Tag Archives: Peabody

Excellence on Selective Terms: Rewarding Series Television at the Peabody Awards

Excellence on Selective Terms

March 31st, 2010

The criteria for earning a Peabody Award, a prestigious honour in the area of electronic media, is listed as follows on the awards’ website:

The Award is determined by one criterion – “Excellence.” Because submissions are accepted from a wide variety of sources and styles, deliberations seek “Excellence On Its Own Terms.” Each entry is evaluated on the achievement of standards it establishes within its own contexts. Entries are self-selected by those making submissions and as a result the quality of competing works is extraordinarily high. The Peabody Awards are then presented only to “the best of the best.”

There’s a whole other post to be made about whether such a blatantly subjective criterion earns the awards the sense of objectivity that they hold, but for the sake of this post I think we can presume that the Peabody Awards have a pretty good track record. They have feted dramas like Mad Men, Breaking Bad, Lost, and The Sopranos, while acknowledging comedies like 30 Rock, The Office and South Park; they are not limited to only mainstream fare, with cult hits like Battlestar Galactica getting recognition, nor are they beholden to narrative-driven series television, as reality shows like Project Runway and satire like The Colbert Report have been singled out.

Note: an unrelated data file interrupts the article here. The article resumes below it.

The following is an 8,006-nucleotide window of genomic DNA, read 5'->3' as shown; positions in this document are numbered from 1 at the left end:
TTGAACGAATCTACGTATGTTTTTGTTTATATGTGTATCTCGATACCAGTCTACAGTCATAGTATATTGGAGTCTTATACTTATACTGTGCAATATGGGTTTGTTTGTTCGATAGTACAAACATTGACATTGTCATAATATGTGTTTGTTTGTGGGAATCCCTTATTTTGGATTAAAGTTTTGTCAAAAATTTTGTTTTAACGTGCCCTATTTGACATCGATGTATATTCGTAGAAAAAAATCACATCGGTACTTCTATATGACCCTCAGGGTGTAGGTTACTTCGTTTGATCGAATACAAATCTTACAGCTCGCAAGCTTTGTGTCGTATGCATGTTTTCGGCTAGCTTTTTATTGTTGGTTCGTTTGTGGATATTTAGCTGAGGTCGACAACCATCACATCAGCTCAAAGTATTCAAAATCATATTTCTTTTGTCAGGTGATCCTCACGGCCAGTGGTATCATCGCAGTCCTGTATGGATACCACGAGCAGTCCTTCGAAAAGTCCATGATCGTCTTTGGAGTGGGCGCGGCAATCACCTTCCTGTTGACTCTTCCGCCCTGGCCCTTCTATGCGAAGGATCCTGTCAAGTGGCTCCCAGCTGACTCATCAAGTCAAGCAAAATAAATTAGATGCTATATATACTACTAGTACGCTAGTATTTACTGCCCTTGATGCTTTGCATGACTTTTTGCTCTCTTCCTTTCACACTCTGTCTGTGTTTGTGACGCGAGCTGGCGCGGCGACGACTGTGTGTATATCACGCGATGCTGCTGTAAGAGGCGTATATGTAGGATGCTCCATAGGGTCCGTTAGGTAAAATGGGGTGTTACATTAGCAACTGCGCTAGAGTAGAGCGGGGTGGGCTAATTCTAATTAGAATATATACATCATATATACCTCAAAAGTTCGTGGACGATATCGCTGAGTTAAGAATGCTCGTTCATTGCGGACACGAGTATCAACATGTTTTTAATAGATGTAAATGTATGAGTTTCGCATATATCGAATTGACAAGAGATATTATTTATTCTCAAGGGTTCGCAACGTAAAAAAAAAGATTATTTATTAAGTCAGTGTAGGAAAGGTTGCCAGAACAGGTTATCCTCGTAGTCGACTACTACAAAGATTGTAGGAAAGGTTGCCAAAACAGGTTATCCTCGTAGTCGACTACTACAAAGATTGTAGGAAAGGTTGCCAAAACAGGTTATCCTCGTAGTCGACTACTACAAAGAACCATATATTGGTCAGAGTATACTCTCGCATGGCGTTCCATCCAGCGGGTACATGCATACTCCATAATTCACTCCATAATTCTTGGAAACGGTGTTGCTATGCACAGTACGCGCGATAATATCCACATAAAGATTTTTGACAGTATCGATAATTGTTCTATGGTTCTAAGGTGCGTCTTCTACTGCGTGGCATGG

This year, the Peabody Awards added four television series to their ranks, and on the surface there’s some nice diversity: Glee and Modern Family are mainstream hits that made a substantial impact on the television industry this year, while In Treatment and No. 1 Ladies’ Detective Agency are shows with smaller followings but with some substantial value in terms of performances (in the case of In Treatment) and (in the case of No. 1 Ladies’) a unique relationship with an emerging film industry in Botswana.

However, rather than simply listing the shows awarded and letting us figure out our own reasonings, the Peabody folks have written short and succinct reasons why the shows in question are being awarded. And it is in these brief distillations of their worthiness that the flaws of this process become apparent, as the qualities they point to for Glee and Modern Family demonstrate a selective gaze into multi-faceted, and still developing, series which fails to capture their true appeal in order to focus on their most hyped, and in some cases divisive, qualities. In the process, we start to understand the challenge of rewarding entire series alongside standalone news reports, and we start to wonder why they would so willingly call attention to those challenges with these short and imprecise justifications.

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